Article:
# Change in concentration in equilibrium caused by addition

## Homework Statement

Cu2+ ions react with Fe2+ ions according to the following reaction.

Cu2+ + 2Fe2+ --> Cu + 2Fe3+

At equilibrium, the concentration of Cu2+ ions is not changed by the addition of
1. A) Cu2++

2. B) Fe2+

3. C) Cu

4. D) Fe3+.

## The Attempt at a Solution

I chose A through elimination.

B won't work because the equilibrium will shift to the right if Fe2+ is added.

C and D won't work because the equilibrium will shift to the right.

Therefore A seems the most correct. However, if Cu2+ is added, then the equilibrium will also shift to the right. This means that it shifts to the right until the Cu2+ concentration is back to what it was before which seems impossible. Could someone shed some light on this?

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Borek
Mentor
Can you write formula for the equilibrium constant for this problem?

$$\frac {[Cu][Fe^{3+}]^2} {[Cu^{2+}][Fe^{2+}]^2}$$

This is the equilibrium constant. (took me a while to get the latex working)

Borek
Mentor
Not exactly. Solid copper is not dissolved, so it doesn't have a concentration.

I see, so since it isn't dissolved, adding solid copper wouldn't change it's concentration. But won't it will still increase the backwards rate of reaction so it will still affect the Cu2+ concentration? This is the best I could come up with from the comment.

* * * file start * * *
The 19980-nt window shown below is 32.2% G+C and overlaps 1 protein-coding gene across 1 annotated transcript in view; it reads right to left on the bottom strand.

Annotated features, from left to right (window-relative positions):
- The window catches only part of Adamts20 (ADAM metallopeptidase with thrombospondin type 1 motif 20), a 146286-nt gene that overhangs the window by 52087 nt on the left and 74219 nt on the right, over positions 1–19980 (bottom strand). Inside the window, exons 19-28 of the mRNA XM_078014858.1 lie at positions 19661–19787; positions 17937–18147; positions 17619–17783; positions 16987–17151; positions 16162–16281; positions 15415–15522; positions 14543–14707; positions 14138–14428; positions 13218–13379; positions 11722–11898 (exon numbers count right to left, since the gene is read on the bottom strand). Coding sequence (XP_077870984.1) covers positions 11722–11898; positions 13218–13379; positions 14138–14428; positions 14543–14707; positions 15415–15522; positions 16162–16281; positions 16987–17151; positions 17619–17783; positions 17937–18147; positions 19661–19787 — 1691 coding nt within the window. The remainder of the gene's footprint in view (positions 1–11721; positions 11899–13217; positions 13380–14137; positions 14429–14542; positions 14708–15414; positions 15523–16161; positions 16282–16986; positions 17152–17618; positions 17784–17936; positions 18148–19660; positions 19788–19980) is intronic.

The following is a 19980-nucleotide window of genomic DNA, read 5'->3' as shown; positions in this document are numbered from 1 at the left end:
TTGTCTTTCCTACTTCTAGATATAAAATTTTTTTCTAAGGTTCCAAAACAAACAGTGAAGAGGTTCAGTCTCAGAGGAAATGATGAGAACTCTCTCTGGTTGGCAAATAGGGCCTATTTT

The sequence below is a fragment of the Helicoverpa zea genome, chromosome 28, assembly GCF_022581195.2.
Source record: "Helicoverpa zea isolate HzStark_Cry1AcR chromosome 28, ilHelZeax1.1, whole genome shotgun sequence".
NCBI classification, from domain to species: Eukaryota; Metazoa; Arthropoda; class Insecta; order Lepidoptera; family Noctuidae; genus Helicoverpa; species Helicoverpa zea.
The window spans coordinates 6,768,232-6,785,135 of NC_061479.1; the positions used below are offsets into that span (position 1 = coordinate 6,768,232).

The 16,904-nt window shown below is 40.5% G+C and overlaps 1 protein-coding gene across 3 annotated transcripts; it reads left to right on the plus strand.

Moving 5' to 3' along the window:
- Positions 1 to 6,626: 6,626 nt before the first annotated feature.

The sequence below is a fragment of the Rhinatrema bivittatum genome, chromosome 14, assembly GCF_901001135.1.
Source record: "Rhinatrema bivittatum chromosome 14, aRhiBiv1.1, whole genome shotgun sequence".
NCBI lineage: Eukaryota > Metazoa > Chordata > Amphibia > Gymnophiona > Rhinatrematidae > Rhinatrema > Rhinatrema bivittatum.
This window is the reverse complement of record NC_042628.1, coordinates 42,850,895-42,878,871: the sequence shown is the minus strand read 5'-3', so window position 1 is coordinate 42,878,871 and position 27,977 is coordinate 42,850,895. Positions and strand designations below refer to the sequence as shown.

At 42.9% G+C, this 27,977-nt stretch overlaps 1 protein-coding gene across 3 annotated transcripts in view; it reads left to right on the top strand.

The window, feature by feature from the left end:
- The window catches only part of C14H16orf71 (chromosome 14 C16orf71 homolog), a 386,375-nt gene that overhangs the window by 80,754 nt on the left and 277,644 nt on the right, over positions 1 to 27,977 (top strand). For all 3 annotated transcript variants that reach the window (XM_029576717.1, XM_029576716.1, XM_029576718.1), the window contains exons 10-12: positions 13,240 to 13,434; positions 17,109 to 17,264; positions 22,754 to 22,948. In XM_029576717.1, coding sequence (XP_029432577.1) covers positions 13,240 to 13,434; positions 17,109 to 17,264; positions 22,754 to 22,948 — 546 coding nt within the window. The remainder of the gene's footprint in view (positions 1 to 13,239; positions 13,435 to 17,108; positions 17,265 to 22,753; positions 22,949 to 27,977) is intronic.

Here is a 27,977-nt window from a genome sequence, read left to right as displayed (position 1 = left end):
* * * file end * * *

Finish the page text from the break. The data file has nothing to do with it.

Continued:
Borek
Mentor
Changes in the amount of solid change both forward and backward reaction speed in exactly the same way, the net effect cancels out.

That's why there are no solids in the equilibrium formula (we assume activity of the solids equals exactly 1).

• TT0
I see, so as a rule, is this correct?

If solid reactants or products is added to a system already in equilibrium, the concentrations of all chemicals will stay the same; the reaction rate will increase equally in both directions.

Thank you very much!

Borek
Mentor
If solid reactants or products is added to a system already in equilibrium, the concentrations of all chemicals will stay the same; the reaction rate will increase equally in both directions.
And the equilibrium won't shift in any direction.

• TT0
Cheers! This is useful knowledge!